My husband - my dear, sweet, at-times-foolish husband - broke his leg last weekend. In his mind he decided to "re-live his youth." In my mind, he climbed a tree. Already see how this went down? (ha ha). Thankfully it could have been worse. After one surgery, two crutches, and five days in hospital, he's home and en route to his usual self. Jokes aside, we're certainly all for "living young at any age" at TKJ. In addition to our mindset, how we behave directly affects our emotions and experience. If you don't believe me, try skipping up the path to your front door later today, instead of just walking as usual.
Another fundamental concept behind TKJ that is crucial to the practice of kindness - and therefore cultivating more happiness - is to notice the kindness of others. When we raise our attention to kind acts bestowed upon us by other people, it causes us to feel positive emotions such as gratitude and optimism. It also inspires us to be kinder ourselves. Kindness truly is contagious.
That day in the park was an interesting one. I remember how unseasonably warm it was as we walked our usual route as a family of four. I remember hearing the "snapping" sound of my husband's bones (tibia and fibula - yikes) when they broke clean through on his landing. And the screaming (open fracture). I remember feeling incredibly flustered and mildly in shock as I called 911 for an ambulance, having abandoned our 5-month old and stroller 20 meters away to rush to where he fell, while also trying to keep our 3-year old from getting close enough to his Dad to catch a view of the site of his injury.
I remember a man in a red jacket offering to walk up to the top of the road and wait, so he could flag down the ambulance the moment it approached and direct it into the best place to reach us quickly. I remember another man offer to fetch the stroller (with my youngest still in it) and bring it to me. He also stuck around and later gathered up my husband's things that had scattered to give to me: One of his shoes, his jeans that the paramedics had cut off, a glove.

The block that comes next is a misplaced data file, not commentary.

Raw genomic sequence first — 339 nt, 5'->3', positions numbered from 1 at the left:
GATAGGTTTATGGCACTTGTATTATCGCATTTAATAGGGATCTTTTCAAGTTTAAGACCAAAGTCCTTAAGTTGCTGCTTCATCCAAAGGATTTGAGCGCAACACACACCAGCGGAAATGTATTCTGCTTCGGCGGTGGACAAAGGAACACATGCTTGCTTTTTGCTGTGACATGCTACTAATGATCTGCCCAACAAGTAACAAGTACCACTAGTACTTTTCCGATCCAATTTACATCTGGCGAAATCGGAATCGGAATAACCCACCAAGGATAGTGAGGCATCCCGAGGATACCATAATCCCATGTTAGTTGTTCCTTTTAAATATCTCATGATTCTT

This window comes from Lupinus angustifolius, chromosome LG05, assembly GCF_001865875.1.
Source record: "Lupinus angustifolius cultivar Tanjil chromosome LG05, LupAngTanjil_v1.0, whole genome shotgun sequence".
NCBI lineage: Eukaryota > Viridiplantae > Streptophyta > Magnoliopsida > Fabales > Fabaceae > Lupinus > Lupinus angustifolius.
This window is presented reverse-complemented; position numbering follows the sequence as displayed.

Sure, you're probably thinking. There was an accident. Anybody would stop and help out, that doesn't count as kindness. Not true. One family walked by and hardly acknowledged us at all. Scientific fact: We are more likely to spring to help others in need when we are alone as compared to when we are part of a group. This is because when we're part of a group, most of us believe that someone else - maybe even someone better or more capable - will obviously rise to the occasion. But that doesn't have to be you.
The fact is, kindness is kindness, no matter what the situation or context is, no matter how big or how small. If you have intentionally acted in a way that has made a positive impact on someone's life, that has somehow made it just a little bit better in any way, then you've helped. Plain and simple. Take a moment to remind yourself of that the next time you undermine or downplay something you've done that made someone smile. Or the next time you pass someone on the street and consider whether or not you could lend a helping hand.
Just one more thing: Stay out of trees. Or at least the really tall ones. :)